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Kellie M. Thomas’ goal with every client is to provide practical and straightforward advice that breaks down and makes accessible the myriad issues and considerations arising under ERISA, the Internal Revenue Code (including Sections 280G, 401(k), 403(b), 409A and 457(b) and (f)), the Affordable Care Act, COBRA, HIPAA, and the various other federal and state laws and regulations affecting benefit plans.

As part of her day to day advice and counsel work, Kellie regularly reviews, drafts and amends self- and fully-insured health and welfare plans; cafeteria plans; qualified and non-qualified retirement plans; employment, consulting, severance and change in control agreements; and stock option and other equity-based compensation plans. She drafts and prepares submissions under the Internal Revenue Service’s Employee Plans Compliance Resolution System and the Department of Labor’s Voluntary Fiduciary Correction Program, and reviews and qualifies proposed Qualified Domestic Relations Orders and Qualified Medical Child Support Orders. Kellie also counsels on corporate governance and fiduciary matters, including the structure and duties of retirement and benefit plan committees.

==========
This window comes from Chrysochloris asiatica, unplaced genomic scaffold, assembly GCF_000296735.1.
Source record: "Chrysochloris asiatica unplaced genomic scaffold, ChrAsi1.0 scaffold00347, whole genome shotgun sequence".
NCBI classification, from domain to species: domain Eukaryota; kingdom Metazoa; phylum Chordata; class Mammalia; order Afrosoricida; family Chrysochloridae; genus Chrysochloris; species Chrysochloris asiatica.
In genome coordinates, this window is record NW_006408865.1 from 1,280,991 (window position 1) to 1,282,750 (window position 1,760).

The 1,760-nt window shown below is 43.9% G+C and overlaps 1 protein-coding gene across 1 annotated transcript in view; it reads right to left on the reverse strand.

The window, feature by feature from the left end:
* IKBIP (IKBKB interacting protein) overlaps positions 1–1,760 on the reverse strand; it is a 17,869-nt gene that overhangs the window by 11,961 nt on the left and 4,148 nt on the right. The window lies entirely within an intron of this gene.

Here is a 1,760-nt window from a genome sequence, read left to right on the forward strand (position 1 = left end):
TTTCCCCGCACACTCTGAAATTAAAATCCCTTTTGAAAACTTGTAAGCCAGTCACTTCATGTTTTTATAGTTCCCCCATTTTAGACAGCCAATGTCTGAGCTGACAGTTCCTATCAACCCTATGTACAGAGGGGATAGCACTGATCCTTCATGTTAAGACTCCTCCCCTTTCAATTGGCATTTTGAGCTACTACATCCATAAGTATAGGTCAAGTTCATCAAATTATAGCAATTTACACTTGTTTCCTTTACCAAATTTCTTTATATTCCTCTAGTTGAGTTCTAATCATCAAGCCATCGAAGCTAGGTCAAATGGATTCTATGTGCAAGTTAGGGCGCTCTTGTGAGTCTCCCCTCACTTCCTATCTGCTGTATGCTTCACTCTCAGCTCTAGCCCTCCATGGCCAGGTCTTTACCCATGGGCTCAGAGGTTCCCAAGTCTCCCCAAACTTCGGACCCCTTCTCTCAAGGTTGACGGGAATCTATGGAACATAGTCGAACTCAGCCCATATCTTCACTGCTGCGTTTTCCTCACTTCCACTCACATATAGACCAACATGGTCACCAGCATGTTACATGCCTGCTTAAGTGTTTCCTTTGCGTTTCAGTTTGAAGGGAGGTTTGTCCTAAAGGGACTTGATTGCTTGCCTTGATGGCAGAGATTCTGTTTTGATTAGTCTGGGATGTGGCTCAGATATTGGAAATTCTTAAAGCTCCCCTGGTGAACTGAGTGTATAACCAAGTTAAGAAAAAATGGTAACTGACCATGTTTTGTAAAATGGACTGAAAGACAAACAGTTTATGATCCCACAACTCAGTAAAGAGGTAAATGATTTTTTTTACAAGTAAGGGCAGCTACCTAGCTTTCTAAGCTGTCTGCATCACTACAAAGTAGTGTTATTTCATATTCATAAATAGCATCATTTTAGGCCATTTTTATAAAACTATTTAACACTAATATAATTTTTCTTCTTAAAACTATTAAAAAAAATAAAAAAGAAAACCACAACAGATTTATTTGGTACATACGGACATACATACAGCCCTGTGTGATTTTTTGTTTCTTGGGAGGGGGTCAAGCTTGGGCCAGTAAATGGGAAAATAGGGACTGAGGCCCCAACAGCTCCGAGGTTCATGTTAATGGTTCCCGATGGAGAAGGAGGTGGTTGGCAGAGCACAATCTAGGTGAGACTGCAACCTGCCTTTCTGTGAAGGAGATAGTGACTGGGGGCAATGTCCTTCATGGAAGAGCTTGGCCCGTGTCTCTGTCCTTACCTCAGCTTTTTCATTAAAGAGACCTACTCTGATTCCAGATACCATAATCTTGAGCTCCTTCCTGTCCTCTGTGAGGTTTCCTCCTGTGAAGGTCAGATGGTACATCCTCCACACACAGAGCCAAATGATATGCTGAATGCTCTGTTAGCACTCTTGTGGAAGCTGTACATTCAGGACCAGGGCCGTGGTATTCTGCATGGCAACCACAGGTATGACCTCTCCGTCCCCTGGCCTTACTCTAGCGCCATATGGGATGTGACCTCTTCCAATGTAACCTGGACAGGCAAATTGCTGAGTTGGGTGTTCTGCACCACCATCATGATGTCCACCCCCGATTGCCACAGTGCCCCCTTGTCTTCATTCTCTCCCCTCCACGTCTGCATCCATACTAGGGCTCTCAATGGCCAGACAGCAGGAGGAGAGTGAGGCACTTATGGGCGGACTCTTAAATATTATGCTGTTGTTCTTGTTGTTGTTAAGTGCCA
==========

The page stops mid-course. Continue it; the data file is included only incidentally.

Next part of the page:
As employers with 50 or more full-time (or full-time equivalent) employees are well aware, the Patient Protection and Affordable Care Act (”ACA”) requires annual submission of Forms 1094-C and 1095-C with the Internal Revenue Service, and distribution of Forms 1095-C.  These submissions and distributions are generally due:

 Furnishing of Forms 1095-C to employees: January 31

The American Rescue Plan Act of 2021 (ARPA) is the latest federal COVID-19 relief bill, which the President signed into law on Thursday, March 11, 2021. ARPA includes new COBRA continuation coverage election, notice, and subsidy requirements; pension plan funding relief; and some cost-saving benefit opportunities employees may be able to leverage.  Some of these

We previously wrote about the Department of Labor’s proposed expansion of its safe harbor for electronic delivery of certain retirement plan disclosures required under ERISA.  The wait is finally over, with publication of the final rule (the “New Rule”) helped along by the DOL’s desire to alleviate some of the “disclosure-related problems being reported by